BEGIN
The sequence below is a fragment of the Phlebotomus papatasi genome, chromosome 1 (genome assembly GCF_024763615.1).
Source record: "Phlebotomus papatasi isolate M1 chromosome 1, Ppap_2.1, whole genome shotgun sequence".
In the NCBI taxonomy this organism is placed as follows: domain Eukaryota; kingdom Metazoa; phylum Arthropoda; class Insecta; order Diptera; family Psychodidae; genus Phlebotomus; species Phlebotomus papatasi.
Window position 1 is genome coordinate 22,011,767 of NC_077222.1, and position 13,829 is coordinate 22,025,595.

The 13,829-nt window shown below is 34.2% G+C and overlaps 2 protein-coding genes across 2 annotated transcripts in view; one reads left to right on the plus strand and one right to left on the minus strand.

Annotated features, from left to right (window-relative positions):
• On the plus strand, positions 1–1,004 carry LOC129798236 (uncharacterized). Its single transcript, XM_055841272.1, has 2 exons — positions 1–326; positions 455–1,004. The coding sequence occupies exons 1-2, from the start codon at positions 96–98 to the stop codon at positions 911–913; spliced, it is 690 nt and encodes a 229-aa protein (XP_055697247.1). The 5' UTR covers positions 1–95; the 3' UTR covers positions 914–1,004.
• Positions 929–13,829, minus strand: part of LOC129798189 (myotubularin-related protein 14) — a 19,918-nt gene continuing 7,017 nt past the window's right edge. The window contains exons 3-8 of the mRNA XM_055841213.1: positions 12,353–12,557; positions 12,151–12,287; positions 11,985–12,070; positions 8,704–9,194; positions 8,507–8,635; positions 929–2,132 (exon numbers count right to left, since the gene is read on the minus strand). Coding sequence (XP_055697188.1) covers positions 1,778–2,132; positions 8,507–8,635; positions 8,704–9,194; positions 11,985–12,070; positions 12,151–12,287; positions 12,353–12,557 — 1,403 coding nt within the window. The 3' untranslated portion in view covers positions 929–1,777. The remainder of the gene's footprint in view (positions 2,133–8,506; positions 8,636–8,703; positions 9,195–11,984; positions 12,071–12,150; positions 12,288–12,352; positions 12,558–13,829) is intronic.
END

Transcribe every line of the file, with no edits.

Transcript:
The sequence below is a fragment of the Phlebotomus papatasi genome, chromosome 1 (genome assembly GCF_024763615.1).
Source record: "Phlebotomus papatasi isolate M1 chromosome 1, Ppap_2.1, whole genome shotgun sequence".
In the NCBI taxonomy this organism is placed as follows: domain Eukaryota; kingdom Metazoa; phylum Arthropoda; class Insecta; order Diptera; family Psychodidae; genus Phlebotomus; species Phlebotomus papatasi.
Window position 1 is genome coordinate 22,011,767 of NC_077222.1, and position 13,829 is coordinate 22,025,595.

The 13,829-nt window shown below is 34.2% G+C and overlaps 2 protein-coding genes across 2 annotated transcripts in view; one reads left to right on the plus strand and one right to left on the minus strand.

Annotated features, from left to right (window-relative positions):
• On the plus strand, positions 1–1,004 carry LOC129798236 (uncharacterized). Its single transcript, XM_055841272.1, has 2 exons — positions 1–326; positions 455–1,004. The coding sequence occupies exons 1-2, from the start codon at positions 96–98 to the stop codon at positions 911–913; spliced, it is 690 nt and encodes a 229-aa protein (XP_055697247.1). The 5' UTR covers positions 1–95; the 3' UTR covers positions 914–1,004.
• Positions 929–13,829, minus strand: part of LOC129798189 (myotubularin-related protein 14) — a 19,918-nt gene continuing 7,017 nt past the window's right edge. The window contains exons 3-8 of the mRNA XM_055841213.1: positions 12,353–12,557; positions 12,151–12,287; positions 11,985–12,070; positions 8,704–9,194; positions 8,507–8,635; positions 929–2,132 (exon numbers count right to left, since the gene is read on the minus strand). Coding sequence (XP_055697188.1) covers positions 1,778–2,132; positions 8,507–8,635; positions 8,704–9,194; positions 11,985–12,070; positions 12,151–12,287; positions 12,353–12,557 — 1,403 coding nt within the window. The 3' untranslated portion in view covers positions 929–1,777. The remainder of the gene's footprint in view (positions 2,133–8,506; positions 8,636–8,703; positions 9,195–11,984; positions 12,071–12,150; positions 12,288–12,352; positions 12,558–13,829) is intronic.